Buy Movie Theater Stocks, Not Movie Studios  

Theaters have cash flow, studios have risk.
Before the federal government declared it to be an anti-trust violation, movie studios also owned exhibition houses. There was a reason why the studios wanted to own the theaters.
Today, the studios don’t own exhibition but they do own distribution, and that makes them even more money. That includes ancillary distribution, like DVD and streaming. Distribution is more predictable — and thus safer — than exhibition since there is literally no possible way to forecast the box office revenues of a particular film.
It is possible to establish a floor of certain expected revenues based on various elements but an outright expectation of box office is not possible. The closer the film gets to release, the probability of a certain box office expectation increases.
But probabilities aren’t certainties. Because of that unpredictability, movies are an incredibly risky business. That’s why most studios have to be heavily capitalized. They need to have a portfolio of films because some will fail. That’s not entirely different from creating your own long-term, diversified investment portfolio.
Movie theaters are a different beast. A theater chain with multiplex cinemas can show lots of films at once, and vary how many screens a given film will play on, and for how long.
Theaters are guaranteed a steady stream of product. They don’t have nearly the same risks as the movie studios. Movie theaters’ business model is simple. They draw down debt and raise equity to build their chain. Then they make their money in two ways. The first part they can’t control – the type and quality of films released by the studios. All they can do is maximize square footage revenues while minimizing the cost per attendee.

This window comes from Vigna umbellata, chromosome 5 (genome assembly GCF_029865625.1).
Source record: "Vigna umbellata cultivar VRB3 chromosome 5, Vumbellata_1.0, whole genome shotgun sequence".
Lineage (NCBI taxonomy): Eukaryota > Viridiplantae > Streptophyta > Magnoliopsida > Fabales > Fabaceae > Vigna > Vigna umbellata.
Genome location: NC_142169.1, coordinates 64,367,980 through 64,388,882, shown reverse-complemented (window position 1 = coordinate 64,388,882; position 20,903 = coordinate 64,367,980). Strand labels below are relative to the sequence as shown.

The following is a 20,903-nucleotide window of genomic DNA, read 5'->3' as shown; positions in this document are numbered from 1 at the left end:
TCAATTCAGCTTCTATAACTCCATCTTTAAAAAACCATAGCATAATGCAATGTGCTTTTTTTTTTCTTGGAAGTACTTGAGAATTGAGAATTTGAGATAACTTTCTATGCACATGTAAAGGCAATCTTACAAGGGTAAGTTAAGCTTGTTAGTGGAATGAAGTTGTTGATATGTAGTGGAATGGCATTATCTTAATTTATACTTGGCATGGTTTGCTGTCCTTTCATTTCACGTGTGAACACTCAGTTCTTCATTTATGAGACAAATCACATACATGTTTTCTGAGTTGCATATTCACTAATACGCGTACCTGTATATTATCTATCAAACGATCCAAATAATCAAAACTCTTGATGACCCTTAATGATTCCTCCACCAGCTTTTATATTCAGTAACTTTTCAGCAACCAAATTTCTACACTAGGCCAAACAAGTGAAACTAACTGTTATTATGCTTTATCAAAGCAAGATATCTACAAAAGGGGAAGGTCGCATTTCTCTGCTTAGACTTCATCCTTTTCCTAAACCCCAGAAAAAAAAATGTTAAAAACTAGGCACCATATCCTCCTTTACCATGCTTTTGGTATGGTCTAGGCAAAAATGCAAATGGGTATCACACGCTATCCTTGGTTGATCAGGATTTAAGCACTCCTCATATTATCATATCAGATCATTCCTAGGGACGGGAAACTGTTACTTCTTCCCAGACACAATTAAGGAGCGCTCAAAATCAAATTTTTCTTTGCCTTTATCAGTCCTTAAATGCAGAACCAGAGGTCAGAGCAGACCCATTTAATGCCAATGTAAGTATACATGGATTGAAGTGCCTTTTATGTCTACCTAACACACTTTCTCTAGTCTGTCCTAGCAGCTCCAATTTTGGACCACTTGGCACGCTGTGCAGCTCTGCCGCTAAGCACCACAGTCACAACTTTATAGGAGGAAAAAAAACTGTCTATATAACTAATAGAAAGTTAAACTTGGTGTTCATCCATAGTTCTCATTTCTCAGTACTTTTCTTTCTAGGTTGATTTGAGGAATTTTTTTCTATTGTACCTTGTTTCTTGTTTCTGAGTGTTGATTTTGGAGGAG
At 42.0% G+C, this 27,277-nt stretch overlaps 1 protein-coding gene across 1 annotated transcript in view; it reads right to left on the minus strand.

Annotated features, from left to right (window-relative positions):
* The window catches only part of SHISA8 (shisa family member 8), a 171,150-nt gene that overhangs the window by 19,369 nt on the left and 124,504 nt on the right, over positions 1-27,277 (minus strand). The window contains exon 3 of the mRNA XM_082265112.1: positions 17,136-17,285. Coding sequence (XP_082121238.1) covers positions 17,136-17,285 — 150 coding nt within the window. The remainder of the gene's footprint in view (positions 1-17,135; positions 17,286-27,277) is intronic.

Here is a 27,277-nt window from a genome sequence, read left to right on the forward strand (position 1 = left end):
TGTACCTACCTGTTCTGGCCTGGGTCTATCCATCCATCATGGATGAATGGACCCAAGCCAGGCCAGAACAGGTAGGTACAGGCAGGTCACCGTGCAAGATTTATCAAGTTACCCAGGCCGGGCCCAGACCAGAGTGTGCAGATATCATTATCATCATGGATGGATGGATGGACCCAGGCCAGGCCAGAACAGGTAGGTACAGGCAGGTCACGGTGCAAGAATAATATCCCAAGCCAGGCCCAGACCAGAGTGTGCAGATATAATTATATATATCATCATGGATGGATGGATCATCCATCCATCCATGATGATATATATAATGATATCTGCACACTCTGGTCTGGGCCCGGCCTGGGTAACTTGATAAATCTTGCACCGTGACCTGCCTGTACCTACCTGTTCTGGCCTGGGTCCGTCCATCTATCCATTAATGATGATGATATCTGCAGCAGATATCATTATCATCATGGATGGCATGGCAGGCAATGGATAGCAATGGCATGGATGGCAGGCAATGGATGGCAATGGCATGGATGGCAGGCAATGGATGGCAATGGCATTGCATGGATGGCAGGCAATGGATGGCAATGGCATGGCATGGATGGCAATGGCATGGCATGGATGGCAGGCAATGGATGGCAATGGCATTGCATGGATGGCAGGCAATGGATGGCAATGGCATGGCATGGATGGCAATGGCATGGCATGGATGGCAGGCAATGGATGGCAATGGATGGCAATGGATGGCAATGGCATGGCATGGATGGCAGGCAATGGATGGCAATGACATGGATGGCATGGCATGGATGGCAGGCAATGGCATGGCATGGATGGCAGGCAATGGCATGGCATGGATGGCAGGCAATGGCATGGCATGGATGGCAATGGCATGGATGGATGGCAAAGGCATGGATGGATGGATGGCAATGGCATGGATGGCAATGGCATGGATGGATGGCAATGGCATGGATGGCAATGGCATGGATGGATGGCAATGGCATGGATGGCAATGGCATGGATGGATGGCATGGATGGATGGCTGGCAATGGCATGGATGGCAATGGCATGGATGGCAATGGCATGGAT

Thus, theaters diversify the size of the auditoriums in each megaplex. Hunger Games may begin by selling out the four largest auditoriums in the first weekend, but further down the line, it may only require a single, smaller theater, while the large ones make way for the next blockbuster.
The goal is to maximize return on investment with the mix of films, number of theaters, and revenue shares with the studios, which are part of every deal.
The second source of revenue is concessions. This is hugely profitable, with giant margins. Theaters literally make a 10x return on popcorn and candy.
Cash flow is used to service debt, grow the chain and, at some point, pay a dividend.
So which chain is the best one to buy?
Cinemark Holdings (NYSE: CNK) has a big international presence that makes it somewhat attractive. It operates 488 theatres and 5,609 screens in 40 states, Brazil, Argentina, and 11 other Latin American countries. It pays a 2.8% yield. It has $800 million in cash and investments and a manageable $2 billion in debt. It has $100 million in free cash flow over the trailing 12 months (TTM), and has paid almost all of it out as dividends, so that’s something to be wary of.
Regal Entertainment Group (NYSE: RGC) is a cash flow-rich business. It’s got 7,400 screen in 534 theaters across 42 states. The dividend is generous at 4.2%. It has TTM free cash flow of $160 million and paid $136 million of it in dividends. Regal is fairly mature at this point, and often gives special dividends. It’s also putting itself up for sale, so it may be a value here.
AMC Entertainment Holdings (NYSE: AMC) was purchased by Chinese behemoth Wanda, and then spun off again as a public company. It has almost 5,000 screens in 32 states. It isn’t as cash rich as Cinemark, with only $155 million in cash and $1.88 billion in debt. It pays a 3.2% dividend, which it just started issuing this past quarter, but has flat free cash flow.
Carmike Cinemas (NASDAQ: CKEC) doesn’t pay a dividend although it has modest free cash flow. It sits on $97 million in cash and $447 million in debt. Its 2,670 screens should be producing more cash, which is why I’d avoid it.
The winner to me is Regal, with its solid cash flow and dividend, and likelihood of being taken out at a premium.
Buy it now before the holiday rush to the theater.

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